A friend called me the other day asking for some financial advice. While I was flattered, I'm not a financial planner and I don't particularly care to discuss money matters with friends. So instead I offered to be a good listener and sounding post to make some observations.
My friend had purchased some stock earlier this year and had done very well in price appreciation – I mean, really well. But now they were getting nervous that the run up in price had been too great, too fast and was thinking about cashing out. Fortunately they understood there would be taxes on the sale, but how much?
Congress decided that there should be a difference in the the way short-term and long-term capital gains should be taxed and the IRS administers that law:
Capital gains and losses are classified as long-term or short-term. If you hold the asset for more than one year before you dispose of it, your capital gain or loss is long-term. If you hold it one year or less, your capital gain or loss is short-term. To determine how long you held the asset, count from the day after the day you acquired the asset up to and including the day you disposed of the asset ... Note: net short-term capital gains [sale price less purchase price] are subject to taxation at your ordinary income tax rate.So if you sell an asset 364 days after you buy it, the gain is subject to the full income tax rate (although not payroll taxes, but that's another story). However if you hold onto it for two more days you get a tax break.
My guess is that Congress imposed the short-term/long-term separation to dissuade investors from making a quick buck and encourage them to hold individual issues for a longer period, thereby making a distinction between "trading" and "investing". Yeah, whatever.
What Congress did instead was to make the stock transactions and the tax code more complex with greater opportunity to game the system. So instead of selling the asset when it's favorable and desirable to me, I have to make another decision on whether to time the sale. That decision may require input from a financial planner or accountant, adding to the cost of the transaction and resulting in less money in my pocket.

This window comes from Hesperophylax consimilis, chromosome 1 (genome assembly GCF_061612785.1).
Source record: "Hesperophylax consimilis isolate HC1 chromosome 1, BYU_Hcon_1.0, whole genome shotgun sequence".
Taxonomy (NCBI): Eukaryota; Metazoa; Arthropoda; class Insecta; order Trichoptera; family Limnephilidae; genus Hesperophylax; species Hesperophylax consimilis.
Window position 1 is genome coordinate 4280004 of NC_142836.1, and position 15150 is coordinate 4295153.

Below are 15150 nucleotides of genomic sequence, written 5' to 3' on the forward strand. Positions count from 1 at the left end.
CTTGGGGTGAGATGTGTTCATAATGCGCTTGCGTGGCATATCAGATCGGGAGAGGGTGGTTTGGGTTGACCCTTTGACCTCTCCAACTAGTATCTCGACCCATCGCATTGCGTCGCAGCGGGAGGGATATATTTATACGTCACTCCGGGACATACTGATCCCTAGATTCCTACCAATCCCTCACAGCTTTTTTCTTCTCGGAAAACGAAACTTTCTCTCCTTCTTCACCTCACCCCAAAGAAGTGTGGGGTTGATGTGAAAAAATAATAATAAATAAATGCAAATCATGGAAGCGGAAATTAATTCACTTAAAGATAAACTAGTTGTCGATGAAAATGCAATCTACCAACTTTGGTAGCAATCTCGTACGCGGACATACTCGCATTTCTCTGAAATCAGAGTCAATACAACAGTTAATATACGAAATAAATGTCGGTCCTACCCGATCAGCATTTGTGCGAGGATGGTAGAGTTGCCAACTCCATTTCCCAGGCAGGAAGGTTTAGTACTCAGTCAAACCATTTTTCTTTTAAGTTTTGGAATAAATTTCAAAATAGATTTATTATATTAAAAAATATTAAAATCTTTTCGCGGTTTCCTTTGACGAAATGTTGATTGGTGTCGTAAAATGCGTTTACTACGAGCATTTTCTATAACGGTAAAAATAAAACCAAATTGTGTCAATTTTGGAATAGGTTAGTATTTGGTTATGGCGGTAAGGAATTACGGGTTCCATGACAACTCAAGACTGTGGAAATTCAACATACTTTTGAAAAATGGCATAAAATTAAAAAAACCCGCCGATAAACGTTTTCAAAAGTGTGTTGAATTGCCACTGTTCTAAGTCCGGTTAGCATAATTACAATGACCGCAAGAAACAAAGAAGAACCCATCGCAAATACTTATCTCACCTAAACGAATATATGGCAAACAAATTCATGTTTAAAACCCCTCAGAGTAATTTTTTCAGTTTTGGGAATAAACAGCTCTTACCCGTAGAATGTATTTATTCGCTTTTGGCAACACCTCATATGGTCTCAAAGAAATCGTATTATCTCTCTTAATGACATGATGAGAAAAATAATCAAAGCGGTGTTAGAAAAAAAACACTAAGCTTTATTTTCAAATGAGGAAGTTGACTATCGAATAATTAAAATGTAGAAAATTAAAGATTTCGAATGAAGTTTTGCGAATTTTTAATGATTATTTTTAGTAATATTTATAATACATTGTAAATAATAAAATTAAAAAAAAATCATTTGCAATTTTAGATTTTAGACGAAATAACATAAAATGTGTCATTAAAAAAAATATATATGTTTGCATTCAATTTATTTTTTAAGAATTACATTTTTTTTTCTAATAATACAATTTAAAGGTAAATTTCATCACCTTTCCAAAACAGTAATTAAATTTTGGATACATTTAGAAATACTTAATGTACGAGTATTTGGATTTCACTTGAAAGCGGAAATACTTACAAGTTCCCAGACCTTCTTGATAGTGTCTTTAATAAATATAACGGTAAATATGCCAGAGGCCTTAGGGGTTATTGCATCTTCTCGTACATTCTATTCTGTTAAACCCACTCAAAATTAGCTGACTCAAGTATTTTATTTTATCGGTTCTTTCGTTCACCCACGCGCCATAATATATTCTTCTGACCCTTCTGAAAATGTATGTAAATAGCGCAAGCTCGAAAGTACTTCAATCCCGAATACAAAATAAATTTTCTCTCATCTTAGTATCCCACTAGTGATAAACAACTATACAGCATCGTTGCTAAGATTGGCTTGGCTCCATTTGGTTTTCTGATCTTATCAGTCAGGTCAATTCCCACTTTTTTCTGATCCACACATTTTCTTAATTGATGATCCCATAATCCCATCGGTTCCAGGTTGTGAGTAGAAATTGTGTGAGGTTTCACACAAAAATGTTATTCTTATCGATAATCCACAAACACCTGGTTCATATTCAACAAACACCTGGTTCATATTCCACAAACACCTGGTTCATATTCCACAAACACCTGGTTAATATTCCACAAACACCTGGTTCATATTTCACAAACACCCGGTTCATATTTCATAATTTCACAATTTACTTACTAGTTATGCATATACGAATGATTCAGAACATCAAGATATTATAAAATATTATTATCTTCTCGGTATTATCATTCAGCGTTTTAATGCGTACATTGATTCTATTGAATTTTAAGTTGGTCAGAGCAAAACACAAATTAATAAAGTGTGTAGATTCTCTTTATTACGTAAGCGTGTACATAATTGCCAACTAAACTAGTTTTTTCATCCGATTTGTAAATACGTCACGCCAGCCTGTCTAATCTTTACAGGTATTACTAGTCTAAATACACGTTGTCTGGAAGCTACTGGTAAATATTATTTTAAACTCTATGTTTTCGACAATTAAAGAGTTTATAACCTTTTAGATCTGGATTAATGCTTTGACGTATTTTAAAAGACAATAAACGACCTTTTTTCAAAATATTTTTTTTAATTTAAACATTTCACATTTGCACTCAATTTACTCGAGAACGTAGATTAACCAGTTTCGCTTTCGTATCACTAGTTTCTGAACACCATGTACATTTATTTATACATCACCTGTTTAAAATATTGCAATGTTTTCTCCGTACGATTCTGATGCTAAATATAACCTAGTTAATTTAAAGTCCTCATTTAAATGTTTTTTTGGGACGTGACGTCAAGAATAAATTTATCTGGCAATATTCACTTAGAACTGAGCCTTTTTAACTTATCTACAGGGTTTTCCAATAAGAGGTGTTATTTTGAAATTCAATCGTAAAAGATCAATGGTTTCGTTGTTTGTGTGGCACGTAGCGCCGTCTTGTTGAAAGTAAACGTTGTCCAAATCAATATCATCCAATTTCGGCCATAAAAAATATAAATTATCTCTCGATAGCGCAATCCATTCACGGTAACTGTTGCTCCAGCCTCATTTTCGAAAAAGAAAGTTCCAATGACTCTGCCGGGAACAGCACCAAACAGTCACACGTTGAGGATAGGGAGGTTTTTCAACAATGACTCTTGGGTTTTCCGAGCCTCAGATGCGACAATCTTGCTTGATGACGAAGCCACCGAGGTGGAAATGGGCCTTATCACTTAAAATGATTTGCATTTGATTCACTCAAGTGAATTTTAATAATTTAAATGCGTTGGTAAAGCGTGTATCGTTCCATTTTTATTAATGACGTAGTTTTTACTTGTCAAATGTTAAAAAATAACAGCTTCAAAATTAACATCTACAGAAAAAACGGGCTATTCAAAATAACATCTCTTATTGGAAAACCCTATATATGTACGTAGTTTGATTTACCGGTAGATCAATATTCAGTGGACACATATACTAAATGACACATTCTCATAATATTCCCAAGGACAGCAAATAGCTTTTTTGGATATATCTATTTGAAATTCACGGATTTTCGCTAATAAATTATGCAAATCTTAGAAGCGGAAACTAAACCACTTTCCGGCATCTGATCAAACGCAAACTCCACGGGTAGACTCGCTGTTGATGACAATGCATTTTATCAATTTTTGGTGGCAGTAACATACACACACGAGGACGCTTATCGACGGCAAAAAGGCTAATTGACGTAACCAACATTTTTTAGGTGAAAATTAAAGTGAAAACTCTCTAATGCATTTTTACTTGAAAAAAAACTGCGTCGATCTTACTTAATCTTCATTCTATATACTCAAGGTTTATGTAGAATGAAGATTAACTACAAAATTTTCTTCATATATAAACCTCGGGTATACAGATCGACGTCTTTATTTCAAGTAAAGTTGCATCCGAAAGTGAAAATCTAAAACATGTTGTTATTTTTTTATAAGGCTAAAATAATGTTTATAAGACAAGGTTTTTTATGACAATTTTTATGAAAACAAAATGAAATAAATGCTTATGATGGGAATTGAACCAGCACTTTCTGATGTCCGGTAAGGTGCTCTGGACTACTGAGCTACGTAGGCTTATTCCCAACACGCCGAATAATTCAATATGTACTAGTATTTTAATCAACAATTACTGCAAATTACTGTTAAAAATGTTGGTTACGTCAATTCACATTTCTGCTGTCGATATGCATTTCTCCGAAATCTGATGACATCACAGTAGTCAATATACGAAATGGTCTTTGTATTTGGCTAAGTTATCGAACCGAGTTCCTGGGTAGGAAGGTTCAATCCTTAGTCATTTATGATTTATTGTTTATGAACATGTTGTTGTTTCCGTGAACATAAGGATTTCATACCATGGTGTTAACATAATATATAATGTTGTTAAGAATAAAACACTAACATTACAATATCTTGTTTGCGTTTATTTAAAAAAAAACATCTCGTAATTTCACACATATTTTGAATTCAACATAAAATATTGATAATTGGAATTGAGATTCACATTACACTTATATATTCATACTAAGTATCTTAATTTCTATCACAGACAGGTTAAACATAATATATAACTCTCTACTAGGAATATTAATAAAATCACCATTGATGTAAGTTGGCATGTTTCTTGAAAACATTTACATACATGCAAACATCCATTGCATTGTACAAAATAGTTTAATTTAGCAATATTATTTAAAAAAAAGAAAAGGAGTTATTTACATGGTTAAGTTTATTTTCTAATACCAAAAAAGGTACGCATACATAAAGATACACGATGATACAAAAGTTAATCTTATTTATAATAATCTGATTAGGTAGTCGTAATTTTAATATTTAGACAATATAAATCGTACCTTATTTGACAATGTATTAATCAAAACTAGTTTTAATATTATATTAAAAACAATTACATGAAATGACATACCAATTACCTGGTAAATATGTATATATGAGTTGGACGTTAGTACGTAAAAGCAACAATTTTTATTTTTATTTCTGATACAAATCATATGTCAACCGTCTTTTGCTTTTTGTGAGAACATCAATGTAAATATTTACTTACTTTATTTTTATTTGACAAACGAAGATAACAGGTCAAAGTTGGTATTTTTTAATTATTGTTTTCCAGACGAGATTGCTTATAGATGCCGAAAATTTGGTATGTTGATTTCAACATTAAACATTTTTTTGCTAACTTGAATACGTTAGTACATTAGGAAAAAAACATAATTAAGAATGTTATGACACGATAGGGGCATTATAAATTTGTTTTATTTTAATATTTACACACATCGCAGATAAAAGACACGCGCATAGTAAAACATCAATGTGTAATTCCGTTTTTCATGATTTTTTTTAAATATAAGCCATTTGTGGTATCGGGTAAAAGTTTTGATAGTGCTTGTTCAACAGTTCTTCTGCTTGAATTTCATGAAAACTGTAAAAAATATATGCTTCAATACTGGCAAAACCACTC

The distinction between trading and investing is carried a step further by some people: investment income is not "income" at all since they already paid taxes on the principle earned through wage income. I touch on this in a blog post earlier this year. And since I'm not averse to bludgeoning a topic here we go again.
Investment in oneself via education or training returns long-term wage income that is subject to the 15.3 percent FICA tax as well as income tax. By contrast long-term investment income is exempt from FICA taxes and gets a break on income taxes. The result is inequitable, that is, two incomes that are the same save for the source of income are treated disparately. According to recent data from the IRS, the 400 highest earning Americans made a combined $106 billion in 2010. But just $5 billion was wage income compared to $59 billion in capital gains income. As a result of relief from FICA and favorable treatment of long-term investment income, the average tax rate paid by this group was 18 percent.
The policy change needed is straightforward: keep it simple and equitable by treating the entire investment gain as ordinary income. Removing the arbitrary one-year distinction between short-term and long-term gains provides greater freedom for the investor to make the transaction when it's most advantageous – without Congressional tinkering.
If you have read this blog previously you know I'm not gonna get on a "soak the rich" tirade. But you also know I loathe favoritism of any kind. Income is income is income regardless of source or time horizon.
Make the tax code fair, then let's talk about rates.